2020 Issue


Autonomous Shuttle Demonstration Project

Achieving zero fatalities and crashes of automobiles has been a long-term but seemingly unreachable goal. Few people can imagine a complete solution, so the short-term goal has been to mitigate vehicular crashes instead.  

The usual “E’s” of Traffic Safety involve Engineering, Enforcement, Education, and (more recently) Emergency Response. Some people have suggested adding a fifth “E”: Everyone. That is, traffic safety is the responsibility of everyone on the road. All of these strategies are partially effective, but they still come short of the ultimate goal of zero. Instead of adding another numbered “E,” I would suggest an alternative that is perhaps the final “E”: Emerging Technology.

The rapid emergence of new technology with connected and autonomous vehicles (CAV), or highly autonomous vehicles (HAV), is our future path to achieve zero crashes. These steps are coming in a variety of small, incremental advances with each version of emerging technology, both with vehicles and Intelligent Transportation System (ITS) applications.  

The Utah Department of Transportation (UDOT), with our transit partner, the Utah Transit Authority (UTA), has deployed a Level 4 Autonomous Shuttle for a one-year demonstration project. (Above: Figure 1 Shuttle stop at the Station Park Shops, Farmington) This shuttle is capable of transporting up to 10 riders comfortably in a fixed route, pre-determined path that is no more than 2 miles long. UTA is interested in learning about ways to connect riders for their first and last mile to existing transit routes. UDOT is researching how the general public accepts and understands what a CAV/HAV does and does not do.

Figure 2. Levels of Vehicle Automation, Society of Automotive Engineers (SAE)

his all-electric vehicle requires approval, at each venue, from the National Highway Traffic Safety Administration (NHTSA), since it does not have seat belts, a steering wheel, brake pedals, mirrors nor the driver control cockpit. The operating speed is not to exceed 15 MPH, and it cannot operate on multilane roads or with posted speeds above 35 mph. Our project will have an onboard operator to ensure safe operation and to override control due to random impediments to the route, like a delivery truck or other incident on the path. The onboard operator can use a remote handheld controller to override control and then steer and operate the vehicle.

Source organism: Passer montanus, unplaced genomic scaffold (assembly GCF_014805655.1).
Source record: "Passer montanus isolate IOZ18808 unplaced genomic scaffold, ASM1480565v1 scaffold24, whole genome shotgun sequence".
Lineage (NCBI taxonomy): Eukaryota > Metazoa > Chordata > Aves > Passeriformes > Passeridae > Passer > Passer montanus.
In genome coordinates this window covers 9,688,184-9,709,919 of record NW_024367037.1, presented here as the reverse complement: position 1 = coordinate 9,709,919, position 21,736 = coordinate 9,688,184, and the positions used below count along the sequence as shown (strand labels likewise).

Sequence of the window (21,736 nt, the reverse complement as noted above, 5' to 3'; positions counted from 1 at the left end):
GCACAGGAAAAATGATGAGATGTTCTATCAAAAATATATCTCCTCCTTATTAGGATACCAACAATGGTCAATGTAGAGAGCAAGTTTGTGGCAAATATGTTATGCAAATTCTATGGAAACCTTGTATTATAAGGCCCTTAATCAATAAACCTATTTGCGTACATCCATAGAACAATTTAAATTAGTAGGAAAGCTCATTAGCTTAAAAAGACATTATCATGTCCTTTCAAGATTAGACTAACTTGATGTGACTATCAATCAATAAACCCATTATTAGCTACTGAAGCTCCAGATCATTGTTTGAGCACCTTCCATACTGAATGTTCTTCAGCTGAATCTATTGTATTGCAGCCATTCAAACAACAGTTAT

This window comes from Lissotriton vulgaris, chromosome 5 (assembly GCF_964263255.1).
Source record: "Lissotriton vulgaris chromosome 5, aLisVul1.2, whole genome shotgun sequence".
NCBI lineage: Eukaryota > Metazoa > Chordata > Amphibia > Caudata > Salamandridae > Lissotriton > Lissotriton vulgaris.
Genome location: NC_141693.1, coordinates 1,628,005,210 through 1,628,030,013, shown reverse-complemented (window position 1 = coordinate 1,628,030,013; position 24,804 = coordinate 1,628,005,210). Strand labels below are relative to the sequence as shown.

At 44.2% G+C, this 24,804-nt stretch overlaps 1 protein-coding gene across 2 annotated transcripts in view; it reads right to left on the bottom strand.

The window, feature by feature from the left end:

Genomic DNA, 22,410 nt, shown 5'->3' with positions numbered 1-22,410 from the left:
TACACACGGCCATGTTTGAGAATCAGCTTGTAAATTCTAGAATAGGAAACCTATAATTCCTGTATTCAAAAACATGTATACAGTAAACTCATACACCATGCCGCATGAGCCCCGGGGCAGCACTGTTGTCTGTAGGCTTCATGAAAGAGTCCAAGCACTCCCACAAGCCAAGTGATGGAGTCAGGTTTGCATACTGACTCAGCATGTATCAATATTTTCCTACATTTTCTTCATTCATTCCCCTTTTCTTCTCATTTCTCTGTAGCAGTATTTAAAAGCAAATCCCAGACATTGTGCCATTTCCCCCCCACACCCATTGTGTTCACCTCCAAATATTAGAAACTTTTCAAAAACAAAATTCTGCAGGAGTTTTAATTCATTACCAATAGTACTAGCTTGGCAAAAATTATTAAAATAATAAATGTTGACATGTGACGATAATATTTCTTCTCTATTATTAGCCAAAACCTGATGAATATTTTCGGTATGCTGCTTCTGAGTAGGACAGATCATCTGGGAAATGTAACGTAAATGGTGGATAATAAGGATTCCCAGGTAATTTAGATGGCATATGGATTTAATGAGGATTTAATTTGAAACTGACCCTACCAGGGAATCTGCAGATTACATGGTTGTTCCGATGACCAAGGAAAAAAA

We are deploying the shuttle at a variety of venues with different use cases. Some of these include a college campus, a hospital, a business park, and entertainment and shopping venues. At each of these venues, we will learn about ridership needs and experiences with ambassadors who will engage the public and ask them to answer survey questions.


We will also explore the vehicle to infrastructure capability of this shuttle in dealing with signal, phase, and timing data. This learning step helps us plan infrastructure enhancements and understand the state of maturity of CAV/HAVs.

An added feature to our project is specialized University research to study, anonymously, how humans interact with the shuttle during their ride. A special onboard camera will be used as well as incognito observers. Our initial research report yielded some interesting observations that will lay the groundwork for a more comprehensive research analysis with subjects to get a deeper understanding of their perception and reaction to rider experiences.

Using CAV/HAVs brings other efficiencies in vehicle platooning and speed harmonization that can optimize the fixed capacity of our roadways.
This project will help both our agencies understand where the state of technology is and where we need to move next to change the landscape of transportation.

More information can be found on the project website at


Chris Siavrakas has worked for the Utah Department of Transportation for almost 20 years as a traffic engineer in the Traffic Operations Center in Salt Lake City, Utah. He is currently a technical project manager for the Transportation Technology Group leading the yearlong autonomous shuttle demonstration project. Previously, Chris planned and deployed devices for advanced traffic management systems, such as traffic cameras, traffic sensors, electronic message signs, traffic signal communication, fiber optic lines and other traveler information devices into roadway projects.

Chris was also the control room engineer and emergency management coordinator who managed the traffic operators and monitored freeway operations, coordinated with border states, counties, and local cities in a variety of major incidents and planned special events around the state.

Chris is a licensed professional engineer in Utah and has an advanced certification by the Institute of Transportations Engineers as a professional traffic operations engineer.

Chris earned the degree of Bachelor of Science in civil engineering from the University of Arizona and has completed independent graduate coursework in civil engineering at both the University of Arizona and the University of Utah.

Professional Engineer (Licensed), State of Utah, #4759661-2202

Professional Traffic Operations Engineer, Transportation Professional Certification Board, Institute of Transportation Engineers.

This story appears in Issue 2020 of the UEC Journal.